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I have a '08 Audi A3.

A month ago I noticed that the air conditioning was performing poorly and since I bought it used, I took it in to recharge the refrigerant, without any improvement.

When the car is in neutral, idling or revving a bit, the A/C fan starts working, and in a couple of minutes I have cold air blowing from the vents, as long as the gear stays in neutral. Using a mercury thermometer, the middle vent temp was around 8-10 C.

However, when the car is driven, the A/C stops blowing cold air instantly, until it goes back to idling. There is no indication on the dashboard that the A/C stopped working or is working on safe mode (or econ), like other cars do.

The mechanic could not find any pending fault codes.

This time we noticed that half of the refrigerant was lost, the low-side pressure was at 3, high-side was at 14 with an outside temperature of 26 C.

We recharged again the system with a UV leak detection kit. There are no leaks visible and I cleaned the AC radiator from the outside.

What could be wrong?

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    If you rev the engine when stationary and in neutral and hold it at high RPM does the AC stay on or shut off? – GdD Jul 6 '18 at 11:28
  • I gave it a try until 3500rpm, was working the whole time. Should I try with a bit more? – marksf Jul 6 '18 at 11:40
  • 2 minutes should do.\ – GdD Jul 6 '18 at 11:50
  • It's an external control variable displacement compressor. Something is making the climate control unit/whatever controls how much the compressor is pumping destroke (reduce the compressor's pistons stroke and therefore the refrigerant flow across the system) too much when the car is being driven. The compressor, among other instances, should be destroked when you load the engine up and the cabin has been cooled enough, to provide a better driving experience, but something is just making the compressor cut the pumping action off too much. An OBD scan would be a great start. – Al_ Jul 6 '18 at 13:29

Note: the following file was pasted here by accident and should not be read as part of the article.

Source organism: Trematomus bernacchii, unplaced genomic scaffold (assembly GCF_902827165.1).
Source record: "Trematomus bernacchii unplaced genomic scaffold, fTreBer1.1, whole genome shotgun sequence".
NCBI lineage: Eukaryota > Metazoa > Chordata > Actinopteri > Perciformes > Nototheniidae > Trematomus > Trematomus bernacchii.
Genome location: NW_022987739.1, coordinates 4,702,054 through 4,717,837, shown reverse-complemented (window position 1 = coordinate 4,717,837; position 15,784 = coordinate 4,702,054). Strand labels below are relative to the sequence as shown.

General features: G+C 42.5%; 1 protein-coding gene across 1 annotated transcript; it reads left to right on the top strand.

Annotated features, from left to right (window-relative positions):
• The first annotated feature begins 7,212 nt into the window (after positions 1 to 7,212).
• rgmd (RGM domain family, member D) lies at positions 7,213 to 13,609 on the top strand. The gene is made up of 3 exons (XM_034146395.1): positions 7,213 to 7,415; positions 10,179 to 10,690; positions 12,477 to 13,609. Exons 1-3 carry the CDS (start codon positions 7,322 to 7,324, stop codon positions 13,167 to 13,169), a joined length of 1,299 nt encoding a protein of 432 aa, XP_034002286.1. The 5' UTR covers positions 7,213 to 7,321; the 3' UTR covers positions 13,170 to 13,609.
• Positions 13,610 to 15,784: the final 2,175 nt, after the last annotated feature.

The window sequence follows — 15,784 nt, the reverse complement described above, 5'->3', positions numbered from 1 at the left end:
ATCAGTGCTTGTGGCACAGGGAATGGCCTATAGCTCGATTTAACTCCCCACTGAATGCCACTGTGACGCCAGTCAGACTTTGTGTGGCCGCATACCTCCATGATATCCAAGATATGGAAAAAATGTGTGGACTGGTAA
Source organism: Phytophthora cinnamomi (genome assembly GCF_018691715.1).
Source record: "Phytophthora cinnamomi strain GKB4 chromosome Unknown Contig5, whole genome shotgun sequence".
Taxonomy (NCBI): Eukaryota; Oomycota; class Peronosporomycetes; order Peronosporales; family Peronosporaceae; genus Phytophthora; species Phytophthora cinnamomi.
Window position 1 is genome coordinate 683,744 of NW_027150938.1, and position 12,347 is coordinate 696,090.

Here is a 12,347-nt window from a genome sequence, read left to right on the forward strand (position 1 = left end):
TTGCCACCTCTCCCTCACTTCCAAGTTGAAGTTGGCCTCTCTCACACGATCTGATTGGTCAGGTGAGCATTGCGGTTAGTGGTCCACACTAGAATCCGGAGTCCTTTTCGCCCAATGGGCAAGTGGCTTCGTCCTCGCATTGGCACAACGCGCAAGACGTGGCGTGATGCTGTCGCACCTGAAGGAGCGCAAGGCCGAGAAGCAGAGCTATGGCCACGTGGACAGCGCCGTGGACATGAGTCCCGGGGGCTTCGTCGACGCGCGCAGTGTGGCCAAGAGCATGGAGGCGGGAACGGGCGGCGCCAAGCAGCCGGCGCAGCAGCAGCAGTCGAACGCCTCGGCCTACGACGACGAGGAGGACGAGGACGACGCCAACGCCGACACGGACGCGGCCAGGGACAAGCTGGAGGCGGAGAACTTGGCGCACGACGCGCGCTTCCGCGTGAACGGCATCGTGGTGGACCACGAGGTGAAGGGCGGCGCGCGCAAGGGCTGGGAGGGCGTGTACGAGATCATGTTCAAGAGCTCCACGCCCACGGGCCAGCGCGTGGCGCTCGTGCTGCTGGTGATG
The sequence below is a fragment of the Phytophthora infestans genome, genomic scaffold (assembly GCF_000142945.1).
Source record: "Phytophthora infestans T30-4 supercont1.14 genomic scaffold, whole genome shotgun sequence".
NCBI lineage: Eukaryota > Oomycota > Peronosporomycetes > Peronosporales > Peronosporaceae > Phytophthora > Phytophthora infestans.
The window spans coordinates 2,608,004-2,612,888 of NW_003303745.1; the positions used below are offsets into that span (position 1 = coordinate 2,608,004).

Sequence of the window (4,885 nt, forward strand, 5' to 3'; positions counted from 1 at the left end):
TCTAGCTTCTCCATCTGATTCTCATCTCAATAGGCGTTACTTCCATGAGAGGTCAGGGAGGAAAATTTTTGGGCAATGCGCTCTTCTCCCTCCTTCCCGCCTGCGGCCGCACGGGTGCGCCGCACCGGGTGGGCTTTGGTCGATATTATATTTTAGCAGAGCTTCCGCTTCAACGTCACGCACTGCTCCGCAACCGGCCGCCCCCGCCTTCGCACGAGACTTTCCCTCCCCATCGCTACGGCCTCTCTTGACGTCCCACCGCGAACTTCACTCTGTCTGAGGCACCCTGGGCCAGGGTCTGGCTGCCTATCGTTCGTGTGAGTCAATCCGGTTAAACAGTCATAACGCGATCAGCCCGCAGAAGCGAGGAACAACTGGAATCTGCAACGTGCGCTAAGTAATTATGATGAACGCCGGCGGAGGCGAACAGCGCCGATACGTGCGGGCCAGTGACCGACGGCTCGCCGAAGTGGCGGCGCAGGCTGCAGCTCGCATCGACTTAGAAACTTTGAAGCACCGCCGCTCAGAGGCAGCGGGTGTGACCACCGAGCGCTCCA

• You should get in touch with a mechanic/tech who is able to actually check how much your compressor is pumping at any time (particularly elaborate OBD systems, or electrical equipment which can sample the compressor control signal). The stroke valve and therefore the refrigerant flow is controlled by a PWM signal by the way. – Al_ Jul 6 '18 at 13:31

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